Last spring, Teddy and I got talking about something to do with science. I asked him, “Do you think maybe you’ll be a scientist one day?”
“My teacher told me I already am a scientist,” he replied, with that “Duh, Mom,” look on his face. “Right, of course you are,” I backtracked.
Teddy goes to a small Montessori school that I could only describe as beyond exceptional, mainly because his teachers (some of the most dedicated and wonderful ones I’ve ever met) have convinced him that he really is a scientist, an author, an artist, a cartographer, you name it. Granted, I often find myself unloading crumpled drawings from his school bag and flipping them around in all directions as I try to discern what I’m looking at, but he knows exactly what it is and he’s proud of it, so obviously, I am too.
Yesterday was Annabel’s first day at “Teddy’s school” (as we’ve been calling it to convince her it’s great). (Teddy first learned it as, “Uncle Sean’s school,” since Sean went there when he was Teddy’s age…they even had the same teachers!). It was emotional for me, as somehow everything is these days. But it was awesome. As part of the phase in process, it was a very short day -- the parents stayed for a half hour in the classroom as the kids began to explore their new environment at their own pace. In that half hour, I watched Annabel transform from clinging to my lap in tears, refusing to even look at another human being, to yelling, “Bye-bye Mama,” as I pretended I was leaving in my failed effort to try to persuade her to ditch the structure she was climbing on and come with me. (Sorry Dr. Montessori, in the end, I had to scoop up my flailing and screaming daughter to get her out of there.) This Monday will be Annabel's first full day at school, and I’m not convinced the ultimate transition will be that easy, but I feel enormous relief that she will be in the best hands, and right next door to Teddy, while I begin my recovery.
Then, of course, I had another doctor’s appointment. This was with my primary care physician. It was a pre-operative screening appointment, which seemed kind of strange to me. I’d sure be shit up the creek without a paddle if I turned out to be too unhealthy for a surgery to remove my cancer, now wouldn’t I? So no surprise, I was terrified for this appointment. My most imaginative mind had created swollen glands, under-arm tumors, and, as embarrassed as I am to admit it, even M.S. (yes, when I watched Ann Romney talk about her breast cancer and M.S., I decided my sore back was due to M.S.). (This is why when Dr. Funt asked me if my Ativan was working I paused and laughed. “Well, I went on the Ativan when I found out I had cancer, so we’ve got a big variable to account for, don’t we?” I replied. Blank stare. Silence. You know the bit.)
Shaking and freezing cold on the white-papered patient table, I somehow found the courage to ask my doctor about my biggest fear of all – why my tumor feels different since I first felt it. I have only touched the lump three times since I was diagnosed, but each time I did, my heart sunk because it felt different – harder, stronger. Was it gaining on me as I waited helplessly to attack it? And as I’ve written before, I’ve felt pain in that area. In my dark moments, these facts have haunted me. Which is why it would have been helpful to know that the hardness I was feeling was scar tissue. My doctor explained that it’s normal after a biopsy (especially since the radiologist took so many slices of the tumor) to have scarring and discomfort there. Ah ha. That makes sense. I breathed a huge sigh of relief.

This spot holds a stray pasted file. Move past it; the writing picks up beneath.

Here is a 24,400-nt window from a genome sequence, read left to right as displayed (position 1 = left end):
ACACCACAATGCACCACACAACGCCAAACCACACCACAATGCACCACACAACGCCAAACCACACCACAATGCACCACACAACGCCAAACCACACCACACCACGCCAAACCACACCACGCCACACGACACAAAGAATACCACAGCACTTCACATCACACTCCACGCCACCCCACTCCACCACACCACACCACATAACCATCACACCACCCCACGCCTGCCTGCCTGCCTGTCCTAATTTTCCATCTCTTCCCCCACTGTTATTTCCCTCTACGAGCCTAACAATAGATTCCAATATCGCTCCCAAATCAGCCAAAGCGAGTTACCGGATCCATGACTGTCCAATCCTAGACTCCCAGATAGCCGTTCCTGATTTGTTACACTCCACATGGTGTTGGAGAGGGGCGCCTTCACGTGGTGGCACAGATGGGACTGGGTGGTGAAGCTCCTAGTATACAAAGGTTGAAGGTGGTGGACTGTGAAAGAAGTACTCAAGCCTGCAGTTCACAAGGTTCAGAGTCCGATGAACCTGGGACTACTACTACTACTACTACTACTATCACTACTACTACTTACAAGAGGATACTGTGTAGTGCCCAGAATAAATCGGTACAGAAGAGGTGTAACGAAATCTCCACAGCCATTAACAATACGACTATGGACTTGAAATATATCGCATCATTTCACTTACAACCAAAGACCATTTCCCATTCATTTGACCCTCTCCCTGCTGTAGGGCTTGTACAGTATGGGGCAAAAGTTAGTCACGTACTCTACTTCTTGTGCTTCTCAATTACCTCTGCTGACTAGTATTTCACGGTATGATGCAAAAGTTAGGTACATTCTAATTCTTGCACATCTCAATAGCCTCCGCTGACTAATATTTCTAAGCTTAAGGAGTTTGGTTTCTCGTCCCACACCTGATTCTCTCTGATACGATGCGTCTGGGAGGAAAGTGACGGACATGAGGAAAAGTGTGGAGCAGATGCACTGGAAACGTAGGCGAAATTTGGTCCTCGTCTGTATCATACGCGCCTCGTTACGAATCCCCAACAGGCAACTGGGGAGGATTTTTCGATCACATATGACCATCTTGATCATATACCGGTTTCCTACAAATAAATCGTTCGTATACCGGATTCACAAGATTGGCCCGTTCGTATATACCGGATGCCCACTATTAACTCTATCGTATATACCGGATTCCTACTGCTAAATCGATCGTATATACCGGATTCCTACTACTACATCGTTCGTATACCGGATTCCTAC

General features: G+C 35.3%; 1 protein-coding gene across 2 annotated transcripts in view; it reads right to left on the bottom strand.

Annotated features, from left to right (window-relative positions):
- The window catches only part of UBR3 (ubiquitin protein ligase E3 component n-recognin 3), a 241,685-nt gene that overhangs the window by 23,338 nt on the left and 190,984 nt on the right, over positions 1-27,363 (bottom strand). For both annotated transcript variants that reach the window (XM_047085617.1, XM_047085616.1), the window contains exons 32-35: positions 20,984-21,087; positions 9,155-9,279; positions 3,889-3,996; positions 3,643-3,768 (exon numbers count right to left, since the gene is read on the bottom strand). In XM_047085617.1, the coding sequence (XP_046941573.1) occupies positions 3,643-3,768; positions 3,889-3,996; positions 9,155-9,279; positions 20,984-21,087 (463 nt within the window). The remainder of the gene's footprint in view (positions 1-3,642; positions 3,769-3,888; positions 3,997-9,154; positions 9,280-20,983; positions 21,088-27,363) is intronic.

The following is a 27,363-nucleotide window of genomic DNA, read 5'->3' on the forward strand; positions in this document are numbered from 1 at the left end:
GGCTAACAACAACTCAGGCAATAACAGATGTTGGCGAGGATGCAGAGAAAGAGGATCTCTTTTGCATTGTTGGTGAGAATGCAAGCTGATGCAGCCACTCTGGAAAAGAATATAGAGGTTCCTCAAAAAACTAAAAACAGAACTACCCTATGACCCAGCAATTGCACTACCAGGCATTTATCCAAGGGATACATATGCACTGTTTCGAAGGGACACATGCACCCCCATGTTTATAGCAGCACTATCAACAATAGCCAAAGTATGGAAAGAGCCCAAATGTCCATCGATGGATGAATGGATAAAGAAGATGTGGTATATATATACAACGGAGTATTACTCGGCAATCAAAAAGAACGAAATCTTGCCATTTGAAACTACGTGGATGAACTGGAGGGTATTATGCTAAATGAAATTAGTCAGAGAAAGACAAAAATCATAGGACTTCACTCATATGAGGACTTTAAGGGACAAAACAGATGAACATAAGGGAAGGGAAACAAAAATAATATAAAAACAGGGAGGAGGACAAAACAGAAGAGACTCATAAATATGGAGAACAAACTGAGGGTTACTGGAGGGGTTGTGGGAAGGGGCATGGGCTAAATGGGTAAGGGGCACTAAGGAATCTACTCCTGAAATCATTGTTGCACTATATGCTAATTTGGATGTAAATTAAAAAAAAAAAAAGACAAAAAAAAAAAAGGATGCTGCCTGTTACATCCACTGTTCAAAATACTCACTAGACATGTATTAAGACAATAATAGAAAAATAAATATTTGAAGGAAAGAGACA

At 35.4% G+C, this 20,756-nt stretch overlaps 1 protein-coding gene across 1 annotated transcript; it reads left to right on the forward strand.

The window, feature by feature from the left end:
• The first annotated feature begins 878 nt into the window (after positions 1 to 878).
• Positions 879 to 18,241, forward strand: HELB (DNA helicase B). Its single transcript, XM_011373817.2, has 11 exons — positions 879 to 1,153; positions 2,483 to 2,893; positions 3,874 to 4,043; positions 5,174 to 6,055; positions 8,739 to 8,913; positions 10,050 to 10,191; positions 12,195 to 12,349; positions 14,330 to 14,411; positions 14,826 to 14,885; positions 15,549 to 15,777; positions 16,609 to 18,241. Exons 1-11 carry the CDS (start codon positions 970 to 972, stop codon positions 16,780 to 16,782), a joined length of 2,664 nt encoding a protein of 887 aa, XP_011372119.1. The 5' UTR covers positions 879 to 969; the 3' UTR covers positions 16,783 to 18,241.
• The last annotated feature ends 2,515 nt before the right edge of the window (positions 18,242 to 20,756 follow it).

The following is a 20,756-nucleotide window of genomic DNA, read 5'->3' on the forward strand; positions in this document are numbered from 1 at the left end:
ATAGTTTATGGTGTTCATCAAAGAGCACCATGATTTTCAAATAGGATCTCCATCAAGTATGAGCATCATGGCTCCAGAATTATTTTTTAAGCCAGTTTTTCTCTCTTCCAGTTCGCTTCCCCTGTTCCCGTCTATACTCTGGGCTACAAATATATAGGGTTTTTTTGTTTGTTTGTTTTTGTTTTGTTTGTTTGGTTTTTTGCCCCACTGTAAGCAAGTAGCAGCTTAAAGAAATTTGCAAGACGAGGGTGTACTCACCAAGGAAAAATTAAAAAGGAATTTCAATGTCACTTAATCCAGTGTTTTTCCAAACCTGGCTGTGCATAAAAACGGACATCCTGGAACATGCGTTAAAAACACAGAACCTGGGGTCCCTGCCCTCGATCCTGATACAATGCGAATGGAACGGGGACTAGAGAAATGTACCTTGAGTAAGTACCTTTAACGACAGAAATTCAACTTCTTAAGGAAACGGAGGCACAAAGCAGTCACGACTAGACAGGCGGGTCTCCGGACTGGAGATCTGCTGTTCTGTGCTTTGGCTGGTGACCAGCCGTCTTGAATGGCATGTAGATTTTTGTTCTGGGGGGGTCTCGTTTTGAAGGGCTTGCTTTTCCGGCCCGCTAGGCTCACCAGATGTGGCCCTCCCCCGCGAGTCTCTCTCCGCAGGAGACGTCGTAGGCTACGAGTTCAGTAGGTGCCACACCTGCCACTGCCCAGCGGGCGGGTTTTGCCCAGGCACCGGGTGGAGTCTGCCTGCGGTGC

Anyways, as it turns out, according to the stethoscope, the blood pressure machine, a light shone in my eyes, ears, and mouth, some tapping on my back, and some feeling all over my back and neck, I’m healthy, except for that pesky cancer, of course. My doctor talked to me about going on an anti-depressant as I continue through my treatment (apparently Ativan is more of a temporary thing). She suggested Zoloft and I asked her a lot of questions about it. Would it affect my personality? Would I be tired? What are the side effects? Ultimately, she sent a prescription into CVS for me, and although I will pick it up, I think I’ll hold off on taking it for now. It’s just another part of the transition, I guess. Before cancer, if I had a headache, I’d drink a glass of water instead of taking Tylenol. But I think those days are past me and if I’ve got chemo cocktails running through my veins, I should probably just buck up on the Zoloft. We’ll see.
The sun is now rising and my countdown continues. Today, after Annabel’s short morning at school, my new workday begins again. My Mom and I will commute in to Faulkner to meet with the anesthesiologists and then with the nurse practitioner for what the clinicians keep calling my “teach appointments.” I think they’re going to teach me about what I’m in for next week. Fun times. Brian, who is so desperate to join, will stay with his students, as I hoped he would, to get them settled and comfortable so that he can take time with me next week.
As I sign off, it hits me – this time next week, I will wake up at Faulkner Hospital without my breasts, minus some lymph nodes, and free of my cancerous tumor. Sure, some cancer cells may linger, but I trust that the chemo, the Herceptin, and whatever else they need to throw at me will catch all that. And I’ll begin my road to recovery. From a disease that will forever be so mysterious to me, because I never even felt sick.
P.S. For those of you who haven't signed up for A Word A Day, today's word is "winner's circle" and Mr. Garg's Thought for Today is: "We should tackle reality in a slightly jokey way, otherwise we miss its point." -- Lawrence Durrell, novelist, poet, and playwright (1912-1990).